The variable position engagement arrangement is operable to selectively fix the position of the upper frame members within the hub members when the lower frame is in its operative position, so as to selectively fix the position of the forward engagement area of the upper frame relative to the lower engagement area of the lower frame. In one form, the variable position engagement arrangement includes a series of openings in each upper frame member. An engagement member is movable into a selected one of the openings when the lower frame is in its operative position. The engagement member may be mounted directly to an upper end defined by each lower frame member, with the upper and lower frame members being arranged and configured so as to position the engagement member within one of the upper frame member openings when the lower frame is in its operative position. A biasing arrangement may be associated with the engagement member, to urge the engagement member outwardly toward an extended engaged position relative to the upper end of the lower frame member. The biasing arrangement enables the engagement member to be moved to a retracted disengaged position, in the event the lower frame member is moved to its operative position and the engagement member is not in alignment with one of the openings in the upper frame member. The upper frame members can then be axially moved to a desired position while the lower frame is in its operative position, and the outward bias on the engagement members is operable to move the engagement members into one of the upper frame member openings when one of the openings is moved into alignment with the engagement member.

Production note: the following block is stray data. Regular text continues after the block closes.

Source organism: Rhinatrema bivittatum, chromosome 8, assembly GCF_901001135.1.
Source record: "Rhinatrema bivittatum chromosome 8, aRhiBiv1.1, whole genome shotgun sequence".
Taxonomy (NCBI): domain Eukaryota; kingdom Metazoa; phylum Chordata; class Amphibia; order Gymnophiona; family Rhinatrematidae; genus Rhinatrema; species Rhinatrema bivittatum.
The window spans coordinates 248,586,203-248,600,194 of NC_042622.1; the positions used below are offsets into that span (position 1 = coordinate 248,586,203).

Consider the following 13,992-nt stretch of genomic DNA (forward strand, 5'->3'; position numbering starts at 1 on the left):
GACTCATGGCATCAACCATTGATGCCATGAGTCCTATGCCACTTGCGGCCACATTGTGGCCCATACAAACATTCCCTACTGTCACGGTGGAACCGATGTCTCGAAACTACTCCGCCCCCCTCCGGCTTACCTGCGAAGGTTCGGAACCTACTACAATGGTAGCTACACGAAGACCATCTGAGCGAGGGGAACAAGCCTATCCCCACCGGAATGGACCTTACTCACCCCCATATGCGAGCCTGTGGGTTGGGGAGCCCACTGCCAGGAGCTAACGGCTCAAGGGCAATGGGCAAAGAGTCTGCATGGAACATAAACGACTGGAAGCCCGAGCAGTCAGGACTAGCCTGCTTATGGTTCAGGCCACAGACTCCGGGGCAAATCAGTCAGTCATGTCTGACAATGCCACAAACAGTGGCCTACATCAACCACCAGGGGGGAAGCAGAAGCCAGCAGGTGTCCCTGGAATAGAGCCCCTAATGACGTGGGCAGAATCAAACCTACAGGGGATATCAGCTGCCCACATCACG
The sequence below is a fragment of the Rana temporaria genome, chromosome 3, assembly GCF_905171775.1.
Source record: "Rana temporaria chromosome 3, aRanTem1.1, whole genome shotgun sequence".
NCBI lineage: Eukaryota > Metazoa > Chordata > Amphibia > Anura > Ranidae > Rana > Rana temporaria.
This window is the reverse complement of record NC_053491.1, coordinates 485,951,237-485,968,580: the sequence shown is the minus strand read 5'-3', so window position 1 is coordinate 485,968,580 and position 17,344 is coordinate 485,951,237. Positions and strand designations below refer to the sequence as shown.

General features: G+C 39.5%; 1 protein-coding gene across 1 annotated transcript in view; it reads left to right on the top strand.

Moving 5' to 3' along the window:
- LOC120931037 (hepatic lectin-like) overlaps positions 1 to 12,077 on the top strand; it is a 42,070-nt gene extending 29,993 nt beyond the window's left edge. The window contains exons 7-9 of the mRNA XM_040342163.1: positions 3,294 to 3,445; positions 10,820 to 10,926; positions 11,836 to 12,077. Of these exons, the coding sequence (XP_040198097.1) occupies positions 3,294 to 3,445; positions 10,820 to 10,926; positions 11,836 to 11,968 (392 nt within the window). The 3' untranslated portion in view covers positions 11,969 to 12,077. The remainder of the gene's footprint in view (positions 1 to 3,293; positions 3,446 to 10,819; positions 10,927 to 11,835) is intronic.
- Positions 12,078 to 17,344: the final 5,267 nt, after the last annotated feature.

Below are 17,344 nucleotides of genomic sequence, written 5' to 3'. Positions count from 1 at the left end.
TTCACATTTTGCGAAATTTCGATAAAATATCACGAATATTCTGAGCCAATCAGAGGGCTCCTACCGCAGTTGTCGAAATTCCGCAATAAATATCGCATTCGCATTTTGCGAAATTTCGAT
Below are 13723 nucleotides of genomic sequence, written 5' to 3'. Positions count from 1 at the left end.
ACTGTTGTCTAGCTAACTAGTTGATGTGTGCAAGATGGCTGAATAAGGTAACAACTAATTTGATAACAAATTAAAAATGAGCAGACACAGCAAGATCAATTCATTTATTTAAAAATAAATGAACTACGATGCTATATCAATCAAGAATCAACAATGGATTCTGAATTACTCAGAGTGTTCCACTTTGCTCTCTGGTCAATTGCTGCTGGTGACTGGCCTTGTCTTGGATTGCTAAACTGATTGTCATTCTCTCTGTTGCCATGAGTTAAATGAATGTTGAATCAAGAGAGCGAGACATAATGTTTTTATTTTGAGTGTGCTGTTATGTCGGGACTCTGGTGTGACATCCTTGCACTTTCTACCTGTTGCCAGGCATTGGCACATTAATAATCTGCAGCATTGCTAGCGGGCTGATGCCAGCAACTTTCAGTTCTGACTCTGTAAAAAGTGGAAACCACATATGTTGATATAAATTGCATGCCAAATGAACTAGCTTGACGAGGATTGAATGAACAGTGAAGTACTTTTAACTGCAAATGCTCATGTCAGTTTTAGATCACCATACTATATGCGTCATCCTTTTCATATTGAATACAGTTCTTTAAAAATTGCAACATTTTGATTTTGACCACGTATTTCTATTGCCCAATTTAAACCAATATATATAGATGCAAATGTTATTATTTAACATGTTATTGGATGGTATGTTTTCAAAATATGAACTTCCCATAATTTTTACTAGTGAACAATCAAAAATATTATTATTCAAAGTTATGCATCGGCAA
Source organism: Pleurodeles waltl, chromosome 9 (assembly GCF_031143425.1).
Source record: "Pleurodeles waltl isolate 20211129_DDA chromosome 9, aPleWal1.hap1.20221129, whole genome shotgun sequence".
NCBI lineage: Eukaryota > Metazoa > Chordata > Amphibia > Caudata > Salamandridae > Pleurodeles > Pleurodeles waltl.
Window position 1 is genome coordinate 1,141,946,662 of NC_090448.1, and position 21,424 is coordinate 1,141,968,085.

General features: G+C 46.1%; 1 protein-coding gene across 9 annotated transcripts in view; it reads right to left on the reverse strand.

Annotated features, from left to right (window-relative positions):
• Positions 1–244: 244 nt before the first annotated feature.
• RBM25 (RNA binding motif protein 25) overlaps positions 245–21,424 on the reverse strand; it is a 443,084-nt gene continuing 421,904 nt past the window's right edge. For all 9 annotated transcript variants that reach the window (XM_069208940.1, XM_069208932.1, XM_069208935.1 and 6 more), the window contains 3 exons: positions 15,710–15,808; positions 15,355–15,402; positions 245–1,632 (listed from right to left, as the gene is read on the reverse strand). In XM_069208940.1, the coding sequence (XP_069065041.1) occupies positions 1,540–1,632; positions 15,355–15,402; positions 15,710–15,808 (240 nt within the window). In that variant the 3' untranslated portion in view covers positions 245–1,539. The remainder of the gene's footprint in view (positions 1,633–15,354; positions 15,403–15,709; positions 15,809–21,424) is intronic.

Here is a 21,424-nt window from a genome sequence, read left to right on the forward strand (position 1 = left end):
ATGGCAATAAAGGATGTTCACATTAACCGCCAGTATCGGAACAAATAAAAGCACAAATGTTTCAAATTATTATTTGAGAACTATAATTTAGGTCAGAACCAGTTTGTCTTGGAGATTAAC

With this construction, the carrier can be collapsed by pivoting the lower frame relative to the hub members toward the upper frame, and the upper frame can be moved axially within the hub member passages to shorten the overall length of the collapsed carrier. In use, the upper frame is moved to a desired position relative to the hub members, and the lower frame is then moved to its operative position to move the engagement members into engagement with one of the openings in each upper frame member, to fix the position of the upper frame relative to the hub members, and thereby relative to the lower frame.